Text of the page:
An actress who first earned her critical laurels (and reeled in a substantial television fanbase) as Dr. Alison Cameron on the blockbuster medical drama [[Feature~V317815~House~house[tvseries]]] (2004), Jennifer Morrison grew up well outside the realm of Hollywood, in a middle-class family in the Chicago suburb of Arlington Heights, Illinois. As a preteen and teenager, Morrison entered showbusiness via modeling, appearing in innumerable print campaigns and gracing the cover of Sports Illustrated for Kids at one point; after wrapping up high school, she attended Loyola University as a theater major (reportedly graduating in only three years) and subsequently trained with the legendary Steppenwolf theatrical ensemble, onetime home to such stars as [[Performer~P44846~John Malkovich~johnmalkovich]], [[Performer~P111667~Gary Sinise~garysinise]], and [[Performer~P31365~Glenne Headly~glenneheadly]].
From there, Hollywood fame was merely a short leap away; by the time of her Loyola graduation, Morrison had already officially debuted onscreen, with a small part as the daughter of [[Performer~P26545~Richard Gere~richardgere]] and [[Performer~P68496~Sharon Stone~sharonstone]] in the psychological drama [[Feature~V131121~Intersection~intersection]] (1994) and a more significant role as a missing girl who psychically haunts [[Performer~P3164~Kevin Bacon~kevinbacon]] in the supernatural thriller [[Feature~V180773~Stir of Echoes~stirofechoes]] (1999). Morrison signed for her first lead with a role that many felt unworthy of her talents and intelligence: that of Amy Mayfield, a young film student who gets in way over her head amid a thesis project on urban legends, in [[Performer~P192634~John Ottman~johnottman]]'s slasher outing [[Feature~V209817~Urban Legends: The Final Cut~urbanlegends:finalcut]] (2000). Subsequent projects included [[Performer~P436001~Michael Davis~michaeldavis]]'s teen-oriented romantic comedy [[Feature~V281303~100 Women~100women]] (2002), [[Performer~P302618~Casey La Scala~caseylascala]]'s teen comedy [[Feature~V283034~Grind~grind]] (2003), and -- as something of a nadir -- the critically despised holiday gross-out fest [[Feature~V286089~Surviving Christmas~survivingchristmas]] (2004), in which she played [[Performer~P426~Ben Affleck~benaffleck]]'s snotty girlfriend.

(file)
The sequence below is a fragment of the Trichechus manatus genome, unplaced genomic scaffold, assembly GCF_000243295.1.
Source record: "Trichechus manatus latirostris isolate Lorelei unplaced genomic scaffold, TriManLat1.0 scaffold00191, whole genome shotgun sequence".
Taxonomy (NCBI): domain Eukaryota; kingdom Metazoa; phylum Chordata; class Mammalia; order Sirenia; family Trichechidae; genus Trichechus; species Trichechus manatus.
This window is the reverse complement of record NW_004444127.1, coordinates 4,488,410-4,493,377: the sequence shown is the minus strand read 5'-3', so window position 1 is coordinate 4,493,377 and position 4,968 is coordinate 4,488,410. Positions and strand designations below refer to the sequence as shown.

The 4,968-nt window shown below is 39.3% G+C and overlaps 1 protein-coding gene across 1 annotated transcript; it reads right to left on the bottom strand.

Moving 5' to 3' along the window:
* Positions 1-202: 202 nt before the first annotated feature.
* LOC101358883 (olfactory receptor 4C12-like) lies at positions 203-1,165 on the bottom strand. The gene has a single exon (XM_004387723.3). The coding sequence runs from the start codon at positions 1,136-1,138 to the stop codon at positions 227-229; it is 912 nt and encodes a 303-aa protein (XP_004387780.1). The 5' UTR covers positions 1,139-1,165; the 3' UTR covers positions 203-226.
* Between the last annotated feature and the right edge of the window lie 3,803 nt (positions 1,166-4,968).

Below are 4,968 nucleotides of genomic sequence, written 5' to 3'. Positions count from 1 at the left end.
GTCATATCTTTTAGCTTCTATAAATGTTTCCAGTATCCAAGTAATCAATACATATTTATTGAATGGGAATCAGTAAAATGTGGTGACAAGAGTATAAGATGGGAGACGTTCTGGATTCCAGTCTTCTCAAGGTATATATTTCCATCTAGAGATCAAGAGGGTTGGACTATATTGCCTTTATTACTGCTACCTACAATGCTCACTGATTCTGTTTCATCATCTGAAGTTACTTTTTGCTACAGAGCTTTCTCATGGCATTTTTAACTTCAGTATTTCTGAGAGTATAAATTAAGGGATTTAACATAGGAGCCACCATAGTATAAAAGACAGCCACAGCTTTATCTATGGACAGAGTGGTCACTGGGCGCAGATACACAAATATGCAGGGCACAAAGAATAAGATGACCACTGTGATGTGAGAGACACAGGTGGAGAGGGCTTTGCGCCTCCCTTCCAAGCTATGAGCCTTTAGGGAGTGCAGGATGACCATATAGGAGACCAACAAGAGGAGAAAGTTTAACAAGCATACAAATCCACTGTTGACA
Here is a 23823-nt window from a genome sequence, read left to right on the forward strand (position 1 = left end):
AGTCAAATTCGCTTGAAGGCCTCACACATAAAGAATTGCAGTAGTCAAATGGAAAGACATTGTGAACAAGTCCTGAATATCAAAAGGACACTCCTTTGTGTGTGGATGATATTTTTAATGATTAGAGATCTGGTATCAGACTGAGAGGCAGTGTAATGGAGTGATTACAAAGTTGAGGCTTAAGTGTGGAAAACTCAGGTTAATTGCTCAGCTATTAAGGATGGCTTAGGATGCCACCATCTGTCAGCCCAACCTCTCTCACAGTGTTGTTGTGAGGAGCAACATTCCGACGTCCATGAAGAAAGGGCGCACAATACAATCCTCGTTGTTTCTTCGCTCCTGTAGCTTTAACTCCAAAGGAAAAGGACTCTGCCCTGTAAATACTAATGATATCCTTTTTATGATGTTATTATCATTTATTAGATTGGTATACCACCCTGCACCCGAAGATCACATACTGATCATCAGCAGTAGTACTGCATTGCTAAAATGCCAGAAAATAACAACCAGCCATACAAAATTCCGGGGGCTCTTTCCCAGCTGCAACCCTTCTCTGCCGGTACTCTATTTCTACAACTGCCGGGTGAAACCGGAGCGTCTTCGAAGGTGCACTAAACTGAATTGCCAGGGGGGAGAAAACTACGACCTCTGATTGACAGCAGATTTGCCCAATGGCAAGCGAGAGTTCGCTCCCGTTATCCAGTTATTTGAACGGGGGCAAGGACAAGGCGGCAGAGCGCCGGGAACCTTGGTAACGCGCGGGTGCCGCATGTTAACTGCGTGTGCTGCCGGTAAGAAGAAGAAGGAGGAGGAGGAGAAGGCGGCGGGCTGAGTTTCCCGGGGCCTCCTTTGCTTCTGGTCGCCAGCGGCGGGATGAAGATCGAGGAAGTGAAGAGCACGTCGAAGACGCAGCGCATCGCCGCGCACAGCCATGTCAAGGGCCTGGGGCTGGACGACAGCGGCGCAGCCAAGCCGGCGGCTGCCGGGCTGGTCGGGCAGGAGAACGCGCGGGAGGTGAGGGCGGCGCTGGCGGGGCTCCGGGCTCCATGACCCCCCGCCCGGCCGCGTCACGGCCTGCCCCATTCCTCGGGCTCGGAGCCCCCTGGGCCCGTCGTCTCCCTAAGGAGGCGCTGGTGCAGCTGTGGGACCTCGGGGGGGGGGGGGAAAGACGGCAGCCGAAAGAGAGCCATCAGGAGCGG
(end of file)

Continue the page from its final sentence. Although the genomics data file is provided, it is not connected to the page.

As indicated, [[Feature~V317815~House~house[tvseries]]] represented Morrison's breakthrough and the role that finally brought her public attention. The long-running Fox drama told of Dr. Gregory House ([[Performer~P40810~Hugh Laurie~hughlaurie]]), a diagnostician with an astounding degree of medical knowledge and an absolute dearth of social skills. As Dr. Cameron (an immunologist with a not-so-secret crush on the physician), Morrison brought a much-needed dose of warmth and vulnerability to the series.
Morrison subsequently made headlines in 2007, when she was tapped to appear as Winona Kirk, James T. Kirk's mother, in [[Performer~P240910~J.J. Abrams~jjabrams]]'s much-anticipated 11th installment of the [[Feature~V289034~Star Trek~startrek[filmseries]]] series. Despite it being a fairly small role, Morrison still managed to make a big impression in Star Trek, and a somewhat meatier role in 2011's Warrior, as the wife of a natural born fighter from a fractured family, preceded her departure from House the following year. Her ties to television remained tight, however, thanks to a recurring role on the hit CBS comedy series How I Met Your Mother starting in 2010, with a turn as Emma Swan -- a mother who doesn't believe in fairy tales -- in ABC's Once Upon a Time revealing that Morrison possessed a flair for fantasy as well. ~ Nathan Southern, Rovi